Pledge to cut business rates brings relief to the high street
The Prime Minister has pledged to cut business rates for thousands of retailers, pubs and restaurants across England and Wales to aid under-threat high streets.
The Government has said it will increase the retail discount on rates by a third to 50%, at a cost of £320 million.
High streets have been decimated by shop closures and administrations in recent years as firms struggle to cope with soaring rents and significant business rates.
The Queen told Parliament: “To support business my Government will increase tax credit for research and development, establish a national skills fund and bring forward changes to business rates.”
The policy matches the Conservative’s manifesto commitment to reduce business rates and implement the tax break across shops, restaurants, pubs and cinemas from April.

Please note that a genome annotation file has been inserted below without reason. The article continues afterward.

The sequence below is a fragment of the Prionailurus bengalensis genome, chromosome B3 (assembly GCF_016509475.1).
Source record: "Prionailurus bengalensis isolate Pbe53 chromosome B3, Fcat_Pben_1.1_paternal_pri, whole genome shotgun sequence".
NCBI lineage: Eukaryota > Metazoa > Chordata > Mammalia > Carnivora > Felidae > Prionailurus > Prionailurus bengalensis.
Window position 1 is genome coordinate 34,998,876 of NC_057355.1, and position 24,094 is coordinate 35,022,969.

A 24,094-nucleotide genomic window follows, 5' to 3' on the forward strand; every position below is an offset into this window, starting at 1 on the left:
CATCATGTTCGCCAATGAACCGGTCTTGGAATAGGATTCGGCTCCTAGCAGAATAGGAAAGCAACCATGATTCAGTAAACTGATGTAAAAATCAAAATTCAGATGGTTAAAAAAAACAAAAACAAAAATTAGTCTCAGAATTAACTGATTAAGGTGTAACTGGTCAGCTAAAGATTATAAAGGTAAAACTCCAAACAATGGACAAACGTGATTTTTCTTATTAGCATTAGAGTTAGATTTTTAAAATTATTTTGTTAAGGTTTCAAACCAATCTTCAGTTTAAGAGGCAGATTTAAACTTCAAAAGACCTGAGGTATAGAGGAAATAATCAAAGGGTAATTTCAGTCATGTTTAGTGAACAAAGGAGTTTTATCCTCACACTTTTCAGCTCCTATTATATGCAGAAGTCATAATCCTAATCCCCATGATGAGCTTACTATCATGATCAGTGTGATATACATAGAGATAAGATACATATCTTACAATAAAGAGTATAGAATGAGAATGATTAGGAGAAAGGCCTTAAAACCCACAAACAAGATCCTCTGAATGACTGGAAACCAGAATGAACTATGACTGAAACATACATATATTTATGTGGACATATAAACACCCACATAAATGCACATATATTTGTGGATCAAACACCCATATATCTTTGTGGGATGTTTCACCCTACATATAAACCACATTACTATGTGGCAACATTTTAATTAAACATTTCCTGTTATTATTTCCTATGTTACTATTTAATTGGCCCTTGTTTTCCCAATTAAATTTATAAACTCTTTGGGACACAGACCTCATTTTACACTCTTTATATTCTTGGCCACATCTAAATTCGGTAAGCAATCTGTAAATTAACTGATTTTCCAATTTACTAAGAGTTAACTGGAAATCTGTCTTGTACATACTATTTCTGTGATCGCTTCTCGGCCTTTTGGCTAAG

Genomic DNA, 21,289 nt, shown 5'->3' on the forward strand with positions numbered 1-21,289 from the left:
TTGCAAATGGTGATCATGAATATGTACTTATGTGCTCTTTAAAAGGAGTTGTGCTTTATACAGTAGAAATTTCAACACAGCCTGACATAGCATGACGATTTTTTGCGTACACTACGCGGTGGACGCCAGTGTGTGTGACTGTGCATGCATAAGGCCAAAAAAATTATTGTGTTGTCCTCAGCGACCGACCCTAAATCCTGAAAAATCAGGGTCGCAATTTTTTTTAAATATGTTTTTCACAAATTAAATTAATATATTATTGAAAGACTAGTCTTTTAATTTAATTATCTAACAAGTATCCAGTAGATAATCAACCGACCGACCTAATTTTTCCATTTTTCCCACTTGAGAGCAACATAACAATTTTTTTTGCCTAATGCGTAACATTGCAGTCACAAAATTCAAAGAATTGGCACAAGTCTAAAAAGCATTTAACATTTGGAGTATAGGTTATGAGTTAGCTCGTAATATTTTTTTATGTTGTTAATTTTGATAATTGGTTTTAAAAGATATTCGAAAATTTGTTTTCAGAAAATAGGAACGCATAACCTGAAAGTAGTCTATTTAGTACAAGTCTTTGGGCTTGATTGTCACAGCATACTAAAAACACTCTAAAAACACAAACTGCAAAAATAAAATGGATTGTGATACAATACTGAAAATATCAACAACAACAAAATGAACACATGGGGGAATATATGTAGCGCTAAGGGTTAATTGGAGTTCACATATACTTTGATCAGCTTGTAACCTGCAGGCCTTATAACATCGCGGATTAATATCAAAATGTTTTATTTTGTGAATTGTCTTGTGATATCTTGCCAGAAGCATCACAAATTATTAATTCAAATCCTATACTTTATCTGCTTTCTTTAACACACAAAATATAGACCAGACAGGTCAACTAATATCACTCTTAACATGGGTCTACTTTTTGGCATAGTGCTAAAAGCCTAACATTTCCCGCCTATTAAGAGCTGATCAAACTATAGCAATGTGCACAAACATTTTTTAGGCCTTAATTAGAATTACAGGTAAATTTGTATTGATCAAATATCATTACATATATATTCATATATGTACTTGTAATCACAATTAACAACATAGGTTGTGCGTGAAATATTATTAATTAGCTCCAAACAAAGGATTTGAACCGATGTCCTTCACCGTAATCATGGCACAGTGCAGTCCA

The tax break will be implemented across more than 400,000 retail properties which have a rateable value under £51,000.
In the manifesto, the Conservatives planned to introduce the rates reduction for the 2020-21 financial year, and said it would only cut total tax receipts by £10 million over the following three years.
The move will be followed at the March budget by a review of the current rates regime.
The Conservatives had already promised in the last parliament to change the revaluation – which determines how big the rates bill should be – from every five years to every three years.
This was slated for a vote, but follow the prorogation of parliament the bill for the new legislation was dropped – despite an estimated £50 million already spent on preparations.
Revaluations are a major sticking point for retailers, with many saying they create an artificially high rates bill.
Earlier this week, Sports Direct’s Mike Ashley called for an overhaul of business rates, pointing out he would have to start closing some unprofitable House of Fraser stores, which pay no rent but have rates bills based on outdated valuations of the properties.
Mr Ashley said on Monday: “All I want to do is pay the right amount of rates. We have stores that are massively profitable that pay too little rates. The rating system is such a joke. It’s so broken and unworkable.”